The passenger/cargo ship Zaandam was launched on May 2, 1882 in Rotterdam, Netherlands. She was an iron hulled steamer 324' long and registered at 3,154 gross tons. She could carry 924 passengers and was built for the Holland-America Line. Her trials took place on July 20, 1882 and were deemed to be quite satisfactory to the company representatives who were present. On July 29, 1882 she made her maiden voyage to New York and remained on New York service until 1888. She was then shifted to South America until 1892 when New York again became her destination. She was sold to the Austro Americana Line in 1897 and renamed Styria and in 1902 she was again sold, this time to the Luckenbach Steamship Company of New York and renamed Julia Luckenbach.
In April of 1912, just two weeks after the Titanic disaster, Julia Luckenbach sprang a leak after leaving San Juan, Puerto Rico. Since she was now equipped with wireless an S.O.S. was sent out and she was escorted back to San Juan under her own power. When she arrived she had 13' of water in her holds and over $100,000 in sugar had been damaged, but no passengers were aboard and no lives were lost. That however was not the case a few months later.
On January 3, 1913 she was bound for Baltimore with a load of phosphate rock, the British steamer Indurakuala was outbound from Baltimore at the same time. Both ships had to anchor in the Chesapeake Bay the night before due to fog, but both got underway in the morning, Julia Luckenbach around 7 a.m. and Indurakuala at about 6 a.m. The conditions were mostly clear, but around 730 a.m. more fog descended on the area.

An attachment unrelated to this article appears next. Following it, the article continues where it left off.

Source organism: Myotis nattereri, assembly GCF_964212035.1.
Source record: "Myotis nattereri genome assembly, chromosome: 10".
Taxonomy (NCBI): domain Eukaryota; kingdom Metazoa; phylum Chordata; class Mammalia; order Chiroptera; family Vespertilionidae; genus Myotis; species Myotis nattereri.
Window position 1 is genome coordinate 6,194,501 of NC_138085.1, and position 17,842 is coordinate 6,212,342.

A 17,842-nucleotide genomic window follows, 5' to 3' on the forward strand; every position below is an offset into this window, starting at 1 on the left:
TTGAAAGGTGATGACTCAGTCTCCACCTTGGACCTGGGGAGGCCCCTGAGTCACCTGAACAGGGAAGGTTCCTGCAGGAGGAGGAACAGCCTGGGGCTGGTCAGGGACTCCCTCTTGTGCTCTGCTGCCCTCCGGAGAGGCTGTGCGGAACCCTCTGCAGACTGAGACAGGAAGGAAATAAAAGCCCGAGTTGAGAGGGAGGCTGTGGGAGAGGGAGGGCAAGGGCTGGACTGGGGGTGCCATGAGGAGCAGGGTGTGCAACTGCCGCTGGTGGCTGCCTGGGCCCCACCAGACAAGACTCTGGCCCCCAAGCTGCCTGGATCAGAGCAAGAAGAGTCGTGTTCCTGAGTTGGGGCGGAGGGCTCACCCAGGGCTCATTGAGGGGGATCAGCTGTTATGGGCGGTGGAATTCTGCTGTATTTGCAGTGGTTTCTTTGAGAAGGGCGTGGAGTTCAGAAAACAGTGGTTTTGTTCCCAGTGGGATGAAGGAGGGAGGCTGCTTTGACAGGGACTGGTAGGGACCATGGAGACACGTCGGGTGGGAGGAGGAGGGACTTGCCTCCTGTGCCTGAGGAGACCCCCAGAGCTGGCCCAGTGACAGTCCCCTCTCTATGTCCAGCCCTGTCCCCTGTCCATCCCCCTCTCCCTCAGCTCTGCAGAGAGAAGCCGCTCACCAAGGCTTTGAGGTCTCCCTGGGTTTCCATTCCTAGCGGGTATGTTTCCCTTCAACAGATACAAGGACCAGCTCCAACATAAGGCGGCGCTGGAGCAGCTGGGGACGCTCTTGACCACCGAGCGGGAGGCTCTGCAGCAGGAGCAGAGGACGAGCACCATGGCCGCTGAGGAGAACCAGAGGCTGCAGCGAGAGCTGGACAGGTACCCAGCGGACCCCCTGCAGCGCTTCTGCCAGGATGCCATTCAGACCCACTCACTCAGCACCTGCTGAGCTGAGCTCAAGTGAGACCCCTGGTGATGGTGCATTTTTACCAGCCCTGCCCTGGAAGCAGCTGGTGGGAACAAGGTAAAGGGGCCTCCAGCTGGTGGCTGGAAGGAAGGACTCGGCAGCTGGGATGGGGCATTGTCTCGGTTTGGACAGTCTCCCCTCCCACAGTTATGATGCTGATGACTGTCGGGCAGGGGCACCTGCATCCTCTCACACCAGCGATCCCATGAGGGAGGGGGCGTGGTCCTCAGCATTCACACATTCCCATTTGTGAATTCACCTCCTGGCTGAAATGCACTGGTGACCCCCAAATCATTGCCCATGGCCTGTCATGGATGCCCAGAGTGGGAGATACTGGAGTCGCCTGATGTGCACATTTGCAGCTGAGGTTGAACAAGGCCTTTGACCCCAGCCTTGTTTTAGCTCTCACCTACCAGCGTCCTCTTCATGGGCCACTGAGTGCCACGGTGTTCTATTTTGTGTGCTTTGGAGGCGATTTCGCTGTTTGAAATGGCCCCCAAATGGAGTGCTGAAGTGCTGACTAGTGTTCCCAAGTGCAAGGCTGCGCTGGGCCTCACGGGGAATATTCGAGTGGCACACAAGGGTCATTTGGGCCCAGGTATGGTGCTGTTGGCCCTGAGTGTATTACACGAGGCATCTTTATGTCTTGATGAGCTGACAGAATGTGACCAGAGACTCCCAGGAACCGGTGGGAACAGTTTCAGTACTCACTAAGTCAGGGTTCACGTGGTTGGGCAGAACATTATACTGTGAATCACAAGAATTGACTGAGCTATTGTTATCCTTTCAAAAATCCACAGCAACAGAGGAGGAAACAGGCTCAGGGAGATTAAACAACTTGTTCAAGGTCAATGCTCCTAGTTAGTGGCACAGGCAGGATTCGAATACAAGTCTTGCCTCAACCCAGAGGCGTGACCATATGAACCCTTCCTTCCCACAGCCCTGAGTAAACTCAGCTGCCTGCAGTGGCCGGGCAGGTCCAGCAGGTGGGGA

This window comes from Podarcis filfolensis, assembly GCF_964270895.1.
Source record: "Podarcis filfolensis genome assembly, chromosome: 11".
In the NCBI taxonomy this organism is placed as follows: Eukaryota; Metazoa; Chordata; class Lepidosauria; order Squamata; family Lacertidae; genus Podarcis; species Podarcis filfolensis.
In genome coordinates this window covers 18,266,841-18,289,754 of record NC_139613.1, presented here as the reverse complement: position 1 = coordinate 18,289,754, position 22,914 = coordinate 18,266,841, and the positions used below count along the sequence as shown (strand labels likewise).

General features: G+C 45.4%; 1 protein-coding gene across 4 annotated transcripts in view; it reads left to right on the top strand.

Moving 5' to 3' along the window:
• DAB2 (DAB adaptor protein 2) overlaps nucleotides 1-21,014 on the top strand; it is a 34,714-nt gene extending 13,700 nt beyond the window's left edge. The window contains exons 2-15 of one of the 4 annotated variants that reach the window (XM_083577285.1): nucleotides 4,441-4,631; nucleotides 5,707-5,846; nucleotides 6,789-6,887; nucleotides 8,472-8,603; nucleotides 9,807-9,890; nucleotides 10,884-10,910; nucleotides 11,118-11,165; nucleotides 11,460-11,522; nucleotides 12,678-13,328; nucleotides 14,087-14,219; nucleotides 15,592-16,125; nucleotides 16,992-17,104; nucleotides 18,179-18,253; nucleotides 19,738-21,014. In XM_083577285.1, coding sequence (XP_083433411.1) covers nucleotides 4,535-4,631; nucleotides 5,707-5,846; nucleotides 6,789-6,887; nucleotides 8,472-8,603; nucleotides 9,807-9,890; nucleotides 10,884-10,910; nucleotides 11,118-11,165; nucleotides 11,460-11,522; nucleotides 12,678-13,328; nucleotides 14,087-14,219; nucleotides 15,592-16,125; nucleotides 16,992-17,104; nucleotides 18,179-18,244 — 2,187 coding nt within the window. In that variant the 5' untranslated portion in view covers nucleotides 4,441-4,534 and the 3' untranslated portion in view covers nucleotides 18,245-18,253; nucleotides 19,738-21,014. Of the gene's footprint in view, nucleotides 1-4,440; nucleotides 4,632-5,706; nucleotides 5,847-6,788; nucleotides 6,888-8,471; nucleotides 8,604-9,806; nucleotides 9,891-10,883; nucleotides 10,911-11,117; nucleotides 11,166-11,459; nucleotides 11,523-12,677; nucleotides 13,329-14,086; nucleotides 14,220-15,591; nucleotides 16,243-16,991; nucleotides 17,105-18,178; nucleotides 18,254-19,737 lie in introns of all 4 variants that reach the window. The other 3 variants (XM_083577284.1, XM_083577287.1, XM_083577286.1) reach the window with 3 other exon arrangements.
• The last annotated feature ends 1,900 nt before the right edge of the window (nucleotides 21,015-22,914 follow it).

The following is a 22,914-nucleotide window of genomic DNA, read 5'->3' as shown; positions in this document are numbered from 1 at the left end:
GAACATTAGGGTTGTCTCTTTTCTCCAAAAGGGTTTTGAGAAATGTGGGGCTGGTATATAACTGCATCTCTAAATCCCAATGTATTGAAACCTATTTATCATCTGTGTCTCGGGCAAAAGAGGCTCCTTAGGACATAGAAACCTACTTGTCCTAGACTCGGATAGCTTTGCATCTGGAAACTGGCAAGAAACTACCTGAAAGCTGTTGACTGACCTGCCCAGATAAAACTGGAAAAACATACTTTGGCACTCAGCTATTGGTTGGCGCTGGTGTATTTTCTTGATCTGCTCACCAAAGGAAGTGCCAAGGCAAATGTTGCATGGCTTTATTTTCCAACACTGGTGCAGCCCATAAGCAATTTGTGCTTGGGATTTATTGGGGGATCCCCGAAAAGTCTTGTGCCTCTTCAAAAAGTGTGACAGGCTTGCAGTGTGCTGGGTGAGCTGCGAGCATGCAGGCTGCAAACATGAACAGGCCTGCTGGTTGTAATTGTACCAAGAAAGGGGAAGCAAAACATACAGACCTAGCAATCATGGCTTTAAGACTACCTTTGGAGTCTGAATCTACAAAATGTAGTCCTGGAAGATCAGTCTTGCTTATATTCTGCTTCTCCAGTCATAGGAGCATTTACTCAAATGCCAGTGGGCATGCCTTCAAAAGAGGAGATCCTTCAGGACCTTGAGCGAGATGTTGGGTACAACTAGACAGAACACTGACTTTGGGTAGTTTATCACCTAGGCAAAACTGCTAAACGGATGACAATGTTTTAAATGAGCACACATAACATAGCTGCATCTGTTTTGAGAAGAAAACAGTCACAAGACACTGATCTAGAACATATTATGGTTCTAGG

The steamer Essex overtook the Julia Luckenbach at about this time and proceeded up the bay passing the Indurakuala not long after. While Essex clearly sighted both ships, those on Julia Luckenbach did not sight the Indurakuala and a few minutes after Essex had cleared the area the Indurakuala crashed into the Julia Luckenbach about 3 miles from the Tangier Gas Light.
The thirty year old iron ship was no match for the new steel vessel, she hit her on the port side and carried away some 30' of plating and making a deep gash through the main deck. There was so much damage that the Julia Luckenbach sank in under two minutes. For those below decks there was no hope of survival, and for those above the decks survival would be dependant on sheer determination and the bravery of another crew.
Those who were on deck scrambled up the rigging of the two masts, one climbed the funnel, but it broke away and he was lost. Captain Gilbert tried to find his wife, who was with him on many of his voyages. There are two versions of what happened to them, some survivors said he was last seen swimming toward the after section of the ship trying to save her, but that she was trapped below and never seen again. Others, who had been picked up by Indurakuala, said she came up to the top deck and embraced him, as she had always said if he was lost at sea she would go with him. Which ever is true, both perished on that day.